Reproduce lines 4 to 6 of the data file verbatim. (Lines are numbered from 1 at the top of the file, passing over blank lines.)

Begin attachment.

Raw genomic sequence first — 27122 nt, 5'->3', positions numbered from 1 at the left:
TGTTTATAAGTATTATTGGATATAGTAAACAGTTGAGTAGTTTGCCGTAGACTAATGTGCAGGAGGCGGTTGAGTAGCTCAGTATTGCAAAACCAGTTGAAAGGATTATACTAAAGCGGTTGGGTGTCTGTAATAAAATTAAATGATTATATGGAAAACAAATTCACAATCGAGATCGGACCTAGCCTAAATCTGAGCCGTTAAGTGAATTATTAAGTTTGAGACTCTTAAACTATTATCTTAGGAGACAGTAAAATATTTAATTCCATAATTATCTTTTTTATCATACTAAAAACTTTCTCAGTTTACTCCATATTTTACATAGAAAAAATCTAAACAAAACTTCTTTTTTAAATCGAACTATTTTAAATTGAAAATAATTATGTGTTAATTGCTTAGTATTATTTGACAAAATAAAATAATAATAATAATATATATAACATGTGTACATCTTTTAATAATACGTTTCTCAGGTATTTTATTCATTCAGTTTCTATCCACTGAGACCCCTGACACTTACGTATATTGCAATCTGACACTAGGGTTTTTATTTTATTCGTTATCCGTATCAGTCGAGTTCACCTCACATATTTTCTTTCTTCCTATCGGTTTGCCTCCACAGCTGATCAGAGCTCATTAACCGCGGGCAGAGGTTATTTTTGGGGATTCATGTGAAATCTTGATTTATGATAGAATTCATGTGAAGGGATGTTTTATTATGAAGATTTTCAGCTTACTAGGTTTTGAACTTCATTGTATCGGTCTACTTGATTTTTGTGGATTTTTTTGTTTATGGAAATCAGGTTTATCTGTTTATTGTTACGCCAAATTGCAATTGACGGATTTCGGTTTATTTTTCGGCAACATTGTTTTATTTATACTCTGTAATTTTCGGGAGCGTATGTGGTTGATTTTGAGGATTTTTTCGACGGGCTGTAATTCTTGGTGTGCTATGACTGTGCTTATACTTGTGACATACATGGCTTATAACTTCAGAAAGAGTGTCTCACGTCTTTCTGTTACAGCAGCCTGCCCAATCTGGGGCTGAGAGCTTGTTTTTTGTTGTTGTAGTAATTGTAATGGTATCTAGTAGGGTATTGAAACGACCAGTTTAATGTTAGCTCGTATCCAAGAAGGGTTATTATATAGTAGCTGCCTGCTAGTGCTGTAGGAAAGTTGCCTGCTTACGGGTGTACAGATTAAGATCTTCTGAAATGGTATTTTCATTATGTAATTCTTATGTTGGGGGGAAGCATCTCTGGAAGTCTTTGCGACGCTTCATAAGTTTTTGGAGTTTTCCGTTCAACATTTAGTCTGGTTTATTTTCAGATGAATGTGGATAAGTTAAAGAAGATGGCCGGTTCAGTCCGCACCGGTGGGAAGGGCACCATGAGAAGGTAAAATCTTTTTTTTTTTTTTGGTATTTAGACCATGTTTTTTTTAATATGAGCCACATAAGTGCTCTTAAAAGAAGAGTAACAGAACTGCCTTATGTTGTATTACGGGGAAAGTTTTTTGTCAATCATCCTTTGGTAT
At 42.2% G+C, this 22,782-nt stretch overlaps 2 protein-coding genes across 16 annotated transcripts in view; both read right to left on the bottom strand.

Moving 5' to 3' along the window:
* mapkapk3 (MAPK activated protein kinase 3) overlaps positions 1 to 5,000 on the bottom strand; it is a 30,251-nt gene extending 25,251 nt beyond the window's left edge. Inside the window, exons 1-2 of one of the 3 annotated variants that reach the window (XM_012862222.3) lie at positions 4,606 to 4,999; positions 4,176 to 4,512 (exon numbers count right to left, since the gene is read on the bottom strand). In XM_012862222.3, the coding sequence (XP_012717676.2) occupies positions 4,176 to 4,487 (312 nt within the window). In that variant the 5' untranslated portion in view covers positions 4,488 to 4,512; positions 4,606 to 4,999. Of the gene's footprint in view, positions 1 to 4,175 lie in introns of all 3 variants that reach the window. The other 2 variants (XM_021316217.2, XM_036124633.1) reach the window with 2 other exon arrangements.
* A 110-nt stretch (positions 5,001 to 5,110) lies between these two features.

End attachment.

Moving 5' to 3' along the window:
* mapkapk3 (MAPK activated protein kinase 3) overlaps positions 1 to 5,000 on the bottom strand; it is a 30,251-nt gene extending 25,251 nt beyond the window's left edge. Inside the window, exons 1-2 of one of the 3 annotated variants that reach the window (XM_012862222.3) lie at positions 4,606 to 4,999; positions 4,176 to 4,512 (exon numbers count right to left, since the gene is read on the bottom strand). In XM_012862222.3, the coding sequence (XP_012717676.2) occupies positions 4,176 to 4,487 (312 nt within the window). In that variant the 5' untranslated portion in view covers positions 4,488 to 4,512; positions 4,606 to 4,999. Of the gene's footprint in view, positions 1 to 4,175 lie in introns of all 3 variants that reach the window. The other 2 variants (XM_021316217.2, XM_036124633.1) reach the window with 2 other exon arrangements.
* A 110-nt stretch (positions 5,001 to 5,110) lies between these two features.